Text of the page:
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Litigation & Dispute Resolution

If you are facing a dispute and need to put things right, we help resolve matters speedily and thoroughly.  Our litigation experts will offer the objective opinion you need to help you see things more clearly.

We will always look at alternative means of resolving disputes but if litigation is the only option, you can feel reassured that you have the right team on your side.
Whether you are making or defending a claim, we look at the facts and give you the straightforward, plain-English advice you need.

If it’s got to this stage, we understand it will be weighing on your mind, so our style is approachable and helpful – and we’ll keep you updated on progress throughout.

Contact a member of our litigation team today for advice including:

Thank you for helping, advising and guiding me through a very difficult and emotionally sensitive time.  You were there to listen and understand my challenges when I most needed support. Nicola

Related Videos

  • Litigation News
  • Litigation FAQs
  • Litigation Glossary

Can someone dispute my Will?
A close relative (spouse, former spouse, child or grandchild) can contest a Will if they have been omitted or believe they are entitled to more of your estate. The Court may redistribute an estate accordingly if they feel any of the above were omitted unintentionally. A Will can also be contested if there is proof that the Will writer was of unsound mind when making a Will, or that the Will has been forged or tampered with. It is very important to make sure your Will is not ambiguous and that your wishes are clear and concise, in order to avoid potential dispute.

I bought a dishwasher online with my credit card, but the item has not arrived and the trader has gone into liquidation. Is there anything I can do?
Yes; if you have paid any of the sum on your credit card, you are protected under Section 75 of the Consumer Credit Act 1974, and you can make a claim against your credit card company if that single item cost more than £100 (excluding any fees or charges eg delivery). Get in touch with your credit card company in order to make a claim.

I have bought an expensive new stereo system which has stopped working! What are my rights?
The first point of call is to contact the seller and discuss your options. You do have certain rights under the Sale of Goods Act 1979 which state that items need to be fit for purpose and last a reasonable amount of time. Obviously, ‘reasonable’ is a matter of interpretation, but you may have a potential claim if they refuse to offer a repair or replacement. Of course, do remember to keep your receipt and copies of any guarantees as a record of the transaction.

I hired a plumber to fix my central heating. The boiler worked for a week and then stopped working again. He is refusing to come back and complete the repair and has told me he will take me to court if I do not settle his invoice. What can I do?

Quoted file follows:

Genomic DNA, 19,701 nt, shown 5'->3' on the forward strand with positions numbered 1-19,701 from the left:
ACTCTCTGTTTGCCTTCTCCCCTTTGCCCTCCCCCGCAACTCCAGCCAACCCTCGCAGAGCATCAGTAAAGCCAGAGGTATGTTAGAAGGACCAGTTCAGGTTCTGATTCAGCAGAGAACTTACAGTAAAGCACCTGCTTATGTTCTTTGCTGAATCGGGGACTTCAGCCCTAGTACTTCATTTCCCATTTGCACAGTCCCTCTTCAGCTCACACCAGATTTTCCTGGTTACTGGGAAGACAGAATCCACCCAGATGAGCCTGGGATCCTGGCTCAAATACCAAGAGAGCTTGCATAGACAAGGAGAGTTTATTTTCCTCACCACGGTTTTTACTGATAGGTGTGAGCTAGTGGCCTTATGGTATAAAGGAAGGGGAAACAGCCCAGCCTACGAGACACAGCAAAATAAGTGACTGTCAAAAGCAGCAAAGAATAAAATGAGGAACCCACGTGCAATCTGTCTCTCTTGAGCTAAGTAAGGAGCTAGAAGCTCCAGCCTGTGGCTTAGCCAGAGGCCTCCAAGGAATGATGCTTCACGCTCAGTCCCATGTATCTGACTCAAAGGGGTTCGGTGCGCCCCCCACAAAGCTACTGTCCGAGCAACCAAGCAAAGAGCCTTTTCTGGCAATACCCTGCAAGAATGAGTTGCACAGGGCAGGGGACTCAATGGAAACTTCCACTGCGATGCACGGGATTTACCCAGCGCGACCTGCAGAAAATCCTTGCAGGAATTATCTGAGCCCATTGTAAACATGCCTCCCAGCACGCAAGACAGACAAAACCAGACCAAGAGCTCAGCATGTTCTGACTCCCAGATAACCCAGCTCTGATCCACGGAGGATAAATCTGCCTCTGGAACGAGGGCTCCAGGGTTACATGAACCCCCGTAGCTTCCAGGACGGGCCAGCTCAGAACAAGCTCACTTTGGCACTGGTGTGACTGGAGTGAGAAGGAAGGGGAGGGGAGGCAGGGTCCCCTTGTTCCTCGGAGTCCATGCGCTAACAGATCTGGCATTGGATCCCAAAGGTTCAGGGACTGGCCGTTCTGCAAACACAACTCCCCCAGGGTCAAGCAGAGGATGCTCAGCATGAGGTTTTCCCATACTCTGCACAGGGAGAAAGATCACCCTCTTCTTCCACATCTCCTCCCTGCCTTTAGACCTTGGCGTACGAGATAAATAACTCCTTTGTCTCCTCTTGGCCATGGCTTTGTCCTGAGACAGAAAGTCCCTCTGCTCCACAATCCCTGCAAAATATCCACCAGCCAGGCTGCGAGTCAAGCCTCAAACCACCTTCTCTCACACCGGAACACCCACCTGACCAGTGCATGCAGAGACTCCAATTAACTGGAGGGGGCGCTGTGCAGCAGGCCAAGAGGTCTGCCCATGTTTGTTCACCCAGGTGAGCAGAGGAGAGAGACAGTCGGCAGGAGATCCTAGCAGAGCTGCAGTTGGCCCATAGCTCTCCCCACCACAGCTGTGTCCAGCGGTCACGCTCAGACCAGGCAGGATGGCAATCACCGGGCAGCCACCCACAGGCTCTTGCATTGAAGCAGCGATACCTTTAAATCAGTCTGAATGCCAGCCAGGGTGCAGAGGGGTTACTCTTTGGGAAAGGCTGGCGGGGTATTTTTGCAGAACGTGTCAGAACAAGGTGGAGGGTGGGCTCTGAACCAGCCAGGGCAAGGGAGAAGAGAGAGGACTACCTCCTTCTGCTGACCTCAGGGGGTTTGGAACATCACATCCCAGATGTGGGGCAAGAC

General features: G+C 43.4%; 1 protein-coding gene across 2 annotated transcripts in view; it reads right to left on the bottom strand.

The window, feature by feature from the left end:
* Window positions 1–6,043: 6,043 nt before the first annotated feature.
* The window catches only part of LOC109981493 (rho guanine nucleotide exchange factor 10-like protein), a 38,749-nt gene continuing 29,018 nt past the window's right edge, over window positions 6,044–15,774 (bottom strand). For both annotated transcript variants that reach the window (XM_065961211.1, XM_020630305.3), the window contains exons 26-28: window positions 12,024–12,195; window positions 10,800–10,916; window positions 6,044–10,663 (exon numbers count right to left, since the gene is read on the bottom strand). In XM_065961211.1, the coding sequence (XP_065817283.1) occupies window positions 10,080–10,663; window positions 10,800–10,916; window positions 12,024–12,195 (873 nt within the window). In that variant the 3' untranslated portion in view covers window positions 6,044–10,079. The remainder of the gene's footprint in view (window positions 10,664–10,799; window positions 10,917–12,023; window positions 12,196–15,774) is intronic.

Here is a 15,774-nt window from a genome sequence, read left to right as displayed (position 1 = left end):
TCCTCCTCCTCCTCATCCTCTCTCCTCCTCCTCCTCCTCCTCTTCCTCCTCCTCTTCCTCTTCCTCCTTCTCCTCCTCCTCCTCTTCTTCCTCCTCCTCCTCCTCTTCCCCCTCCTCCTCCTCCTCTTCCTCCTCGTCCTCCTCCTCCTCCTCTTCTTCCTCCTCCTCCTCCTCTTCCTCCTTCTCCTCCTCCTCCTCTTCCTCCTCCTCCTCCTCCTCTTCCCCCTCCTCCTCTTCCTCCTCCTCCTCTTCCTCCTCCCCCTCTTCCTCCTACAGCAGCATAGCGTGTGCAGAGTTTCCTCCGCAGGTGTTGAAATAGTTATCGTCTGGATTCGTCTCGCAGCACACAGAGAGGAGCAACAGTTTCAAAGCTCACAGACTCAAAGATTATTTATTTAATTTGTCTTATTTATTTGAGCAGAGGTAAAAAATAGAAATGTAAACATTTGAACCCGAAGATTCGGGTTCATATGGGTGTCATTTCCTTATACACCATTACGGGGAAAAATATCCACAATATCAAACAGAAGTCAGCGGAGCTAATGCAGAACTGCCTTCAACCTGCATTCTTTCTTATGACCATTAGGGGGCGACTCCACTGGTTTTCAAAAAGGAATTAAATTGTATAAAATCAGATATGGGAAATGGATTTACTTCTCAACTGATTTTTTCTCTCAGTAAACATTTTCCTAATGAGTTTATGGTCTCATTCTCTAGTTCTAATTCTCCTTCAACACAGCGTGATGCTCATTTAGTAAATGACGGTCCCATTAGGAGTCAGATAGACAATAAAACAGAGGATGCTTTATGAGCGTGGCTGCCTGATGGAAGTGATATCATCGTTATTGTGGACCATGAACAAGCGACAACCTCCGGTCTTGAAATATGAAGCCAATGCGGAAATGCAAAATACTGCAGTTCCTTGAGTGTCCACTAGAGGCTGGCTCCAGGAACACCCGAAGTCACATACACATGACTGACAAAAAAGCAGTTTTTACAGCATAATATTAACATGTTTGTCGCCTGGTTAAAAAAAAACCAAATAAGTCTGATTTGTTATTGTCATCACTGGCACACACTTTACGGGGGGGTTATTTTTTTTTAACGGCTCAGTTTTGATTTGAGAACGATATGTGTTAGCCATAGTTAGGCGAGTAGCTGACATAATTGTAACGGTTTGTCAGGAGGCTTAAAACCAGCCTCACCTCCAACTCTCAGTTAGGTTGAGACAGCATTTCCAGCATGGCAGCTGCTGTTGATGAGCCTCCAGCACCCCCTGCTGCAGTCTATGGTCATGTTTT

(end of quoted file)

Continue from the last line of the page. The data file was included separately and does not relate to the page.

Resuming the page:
The first step would be to contact the plumber, preferably in writing, advising why you are disputing the invoice. Given that he did do some work, it is probably reasonable to make some offer of payment, but perhaps suggest that you withhold payment of the full amount until he has completed the work to your satisfaction. If you are unable to come to a compromise, you have various options available, including mediation or a potential litigation claim.

My neighbour has moved a fence which now encroaches on my land. What can I do?
The first thing would be to check the Title Deeds and plans of the property to make sure they have actually encroached on your land – it could be that they are simply reclaiming their own land. If they have encroached and you are on good terms with your neighbour, try negotiating with them to resolve the matter with them amicably. Failing that, it may be possible to deal with the matter more formally, with mediation or litigation action.

My neighbour regularly plays loud music well into the night, which is keeping myself and my small children awake. They continue to do so, despite my requests for them to stop. Is there anything I can do?
This depends on the situation. For example, if they rent the house (particularly if they are a council tenant), they will have to abide by certain terms in their tenancy agreement which may be easy to enforce. However, even if they are the home owner they still have a duty to keep reasonably quiet between the hours of 11pm – 7am. Keep a diary of the incidents and report the matter to your Local Authority so that they have a record in order to investigate your complaints.

  • Andrew Holden
  • David Bailey
    Commercial Property Litigation
  • Helen Clutterbuck
  • John Whittingslow
    Commercial Litigation
  • Kirsty Halsted
  • Nicola Turner
  • Robert Richards
  • Stephanie Kerr
  • Terry Griffin
  • Victoria Taylor
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